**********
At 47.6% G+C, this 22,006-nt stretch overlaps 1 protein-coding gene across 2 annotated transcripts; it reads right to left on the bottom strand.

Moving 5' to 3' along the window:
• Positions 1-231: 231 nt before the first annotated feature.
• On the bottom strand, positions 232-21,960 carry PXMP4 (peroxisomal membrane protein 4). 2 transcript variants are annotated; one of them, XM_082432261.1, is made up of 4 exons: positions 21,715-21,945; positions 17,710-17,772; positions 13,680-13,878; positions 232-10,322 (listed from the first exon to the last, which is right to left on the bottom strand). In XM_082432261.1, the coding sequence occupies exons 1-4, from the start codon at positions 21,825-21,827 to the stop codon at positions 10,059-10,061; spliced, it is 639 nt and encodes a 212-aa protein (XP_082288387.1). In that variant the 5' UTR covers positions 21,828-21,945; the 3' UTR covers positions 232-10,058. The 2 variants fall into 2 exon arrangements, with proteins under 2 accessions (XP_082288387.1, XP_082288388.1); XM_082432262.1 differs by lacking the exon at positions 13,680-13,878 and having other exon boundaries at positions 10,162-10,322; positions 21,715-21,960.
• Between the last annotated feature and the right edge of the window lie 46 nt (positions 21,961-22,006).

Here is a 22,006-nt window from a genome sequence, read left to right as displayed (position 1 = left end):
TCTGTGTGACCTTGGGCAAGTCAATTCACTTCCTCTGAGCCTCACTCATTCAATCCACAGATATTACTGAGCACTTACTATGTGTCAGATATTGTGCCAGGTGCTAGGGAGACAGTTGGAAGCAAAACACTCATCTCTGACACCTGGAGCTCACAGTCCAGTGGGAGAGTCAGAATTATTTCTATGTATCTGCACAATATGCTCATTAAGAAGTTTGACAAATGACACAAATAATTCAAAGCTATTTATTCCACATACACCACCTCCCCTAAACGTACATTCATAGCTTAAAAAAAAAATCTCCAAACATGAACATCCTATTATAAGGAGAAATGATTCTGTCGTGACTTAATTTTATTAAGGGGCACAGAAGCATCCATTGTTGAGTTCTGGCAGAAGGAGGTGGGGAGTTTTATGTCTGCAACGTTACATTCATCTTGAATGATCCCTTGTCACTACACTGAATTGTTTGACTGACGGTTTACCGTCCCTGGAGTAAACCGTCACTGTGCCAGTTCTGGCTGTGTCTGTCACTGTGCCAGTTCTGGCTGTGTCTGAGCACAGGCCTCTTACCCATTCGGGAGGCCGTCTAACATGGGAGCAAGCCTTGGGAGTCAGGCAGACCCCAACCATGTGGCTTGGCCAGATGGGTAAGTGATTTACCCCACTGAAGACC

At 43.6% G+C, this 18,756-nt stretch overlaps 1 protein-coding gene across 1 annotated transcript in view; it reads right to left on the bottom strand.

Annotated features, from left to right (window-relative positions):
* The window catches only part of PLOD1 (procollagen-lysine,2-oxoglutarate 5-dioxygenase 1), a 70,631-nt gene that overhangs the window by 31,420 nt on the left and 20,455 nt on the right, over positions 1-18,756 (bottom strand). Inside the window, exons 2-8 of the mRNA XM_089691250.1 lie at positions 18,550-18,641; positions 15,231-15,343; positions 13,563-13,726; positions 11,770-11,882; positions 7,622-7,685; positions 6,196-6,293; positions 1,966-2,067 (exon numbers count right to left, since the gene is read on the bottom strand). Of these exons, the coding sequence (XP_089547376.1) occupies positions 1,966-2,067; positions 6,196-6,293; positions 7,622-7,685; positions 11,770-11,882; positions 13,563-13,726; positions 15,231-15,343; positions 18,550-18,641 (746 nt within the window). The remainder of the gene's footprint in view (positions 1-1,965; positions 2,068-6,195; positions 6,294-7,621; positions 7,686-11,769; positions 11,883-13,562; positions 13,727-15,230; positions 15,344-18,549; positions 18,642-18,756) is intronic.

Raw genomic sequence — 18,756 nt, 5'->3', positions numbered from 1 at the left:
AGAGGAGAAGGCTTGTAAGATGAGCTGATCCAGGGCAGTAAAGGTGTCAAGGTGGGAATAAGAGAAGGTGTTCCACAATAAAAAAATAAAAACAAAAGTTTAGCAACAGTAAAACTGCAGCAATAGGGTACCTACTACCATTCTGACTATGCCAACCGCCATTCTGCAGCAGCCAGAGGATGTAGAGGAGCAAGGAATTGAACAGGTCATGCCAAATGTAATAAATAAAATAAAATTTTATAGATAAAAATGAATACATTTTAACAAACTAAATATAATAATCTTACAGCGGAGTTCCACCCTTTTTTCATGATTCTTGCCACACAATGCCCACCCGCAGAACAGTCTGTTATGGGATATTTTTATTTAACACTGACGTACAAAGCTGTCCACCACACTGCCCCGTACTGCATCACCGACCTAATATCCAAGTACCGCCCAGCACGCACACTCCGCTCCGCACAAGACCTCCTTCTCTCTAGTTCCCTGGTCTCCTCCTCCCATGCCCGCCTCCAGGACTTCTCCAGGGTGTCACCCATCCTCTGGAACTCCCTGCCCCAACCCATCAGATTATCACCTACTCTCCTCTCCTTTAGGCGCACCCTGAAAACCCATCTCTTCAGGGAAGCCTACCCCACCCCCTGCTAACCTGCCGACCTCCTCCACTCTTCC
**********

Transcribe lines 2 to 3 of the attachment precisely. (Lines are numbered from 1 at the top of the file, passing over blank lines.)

Moving 5' to 3' along the window:
• Positions 1-231: 231 nt before the first annotated feature.